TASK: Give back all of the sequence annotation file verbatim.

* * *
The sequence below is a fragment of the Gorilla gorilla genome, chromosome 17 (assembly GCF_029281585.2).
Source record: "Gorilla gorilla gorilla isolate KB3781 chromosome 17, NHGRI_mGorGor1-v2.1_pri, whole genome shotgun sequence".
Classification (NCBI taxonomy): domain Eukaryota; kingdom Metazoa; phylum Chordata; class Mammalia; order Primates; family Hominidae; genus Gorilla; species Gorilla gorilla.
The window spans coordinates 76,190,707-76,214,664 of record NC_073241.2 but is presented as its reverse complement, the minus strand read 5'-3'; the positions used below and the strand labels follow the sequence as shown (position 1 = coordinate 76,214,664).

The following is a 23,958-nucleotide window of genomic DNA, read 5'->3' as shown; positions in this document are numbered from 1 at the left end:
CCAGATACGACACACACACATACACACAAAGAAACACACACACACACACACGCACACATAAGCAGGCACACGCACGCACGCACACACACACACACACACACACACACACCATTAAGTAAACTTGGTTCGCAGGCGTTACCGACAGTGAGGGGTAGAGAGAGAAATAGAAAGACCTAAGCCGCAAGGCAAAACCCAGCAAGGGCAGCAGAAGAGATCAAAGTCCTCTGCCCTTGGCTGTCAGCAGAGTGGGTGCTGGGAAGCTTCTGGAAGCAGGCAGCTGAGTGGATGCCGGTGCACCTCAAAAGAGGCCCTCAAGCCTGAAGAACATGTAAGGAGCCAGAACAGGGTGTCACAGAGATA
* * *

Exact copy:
The sequence below is a fragment of the Gorilla gorilla genome, chromosome 17 (assembly GCF_029281585.2).
Source record: "Gorilla gorilla gorilla isolate KB3781 chromosome 17, NHGRI_mGorGor1-v2.1_pri, whole genome shotgun sequence".
Classification (NCBI taxonomy): domain Eukaryota; kingdom Metazoa; phylum Chordata; class Mammalia; order Primates; family Hominidae; genus Gorilla; species Gorilla gorilla.
The window spans coordinates 76,190,707-76,214,664 of record NC_073241.2 but is presented as its reverse complement, the minus strand read 5'-3'; the positions used below and the strand labels follow the sequence as shown (position 1 = coordinate 76,214,664).

The following is a 23,958-nucleotide window of genomic DNA, read 5'->3' as shown; positions in this document are numbered from 1 at the left end:
CCAGATACGACACACACACATACACACAAAGAAACACACACACACACACACGCACACATAAGCAGGCACACGCACGCACGCACACACACACACACACACACACACACACCATTAAGTAAACTTGGTTCGCAGGCGTTACCGACAGTGAGGGGTAGAGAGAGAAATAGAAAGACCTAAGCCGCAAGGCAAAACCCAGCAAGGGCAGCAGAAGAGATCAAAGTCCTCTGCCCTTGGCTGTCAGCAGAGTGGGTGCTGGGAAGCTTCTGGAAGCAGGCAGCTGAGTGGATGCCGGTGCACCTCAAAAGAGGCCCTCAAGCCTGAAGAACATGTAAGGAGCCAGAACAGGGTGTCACAGAGATA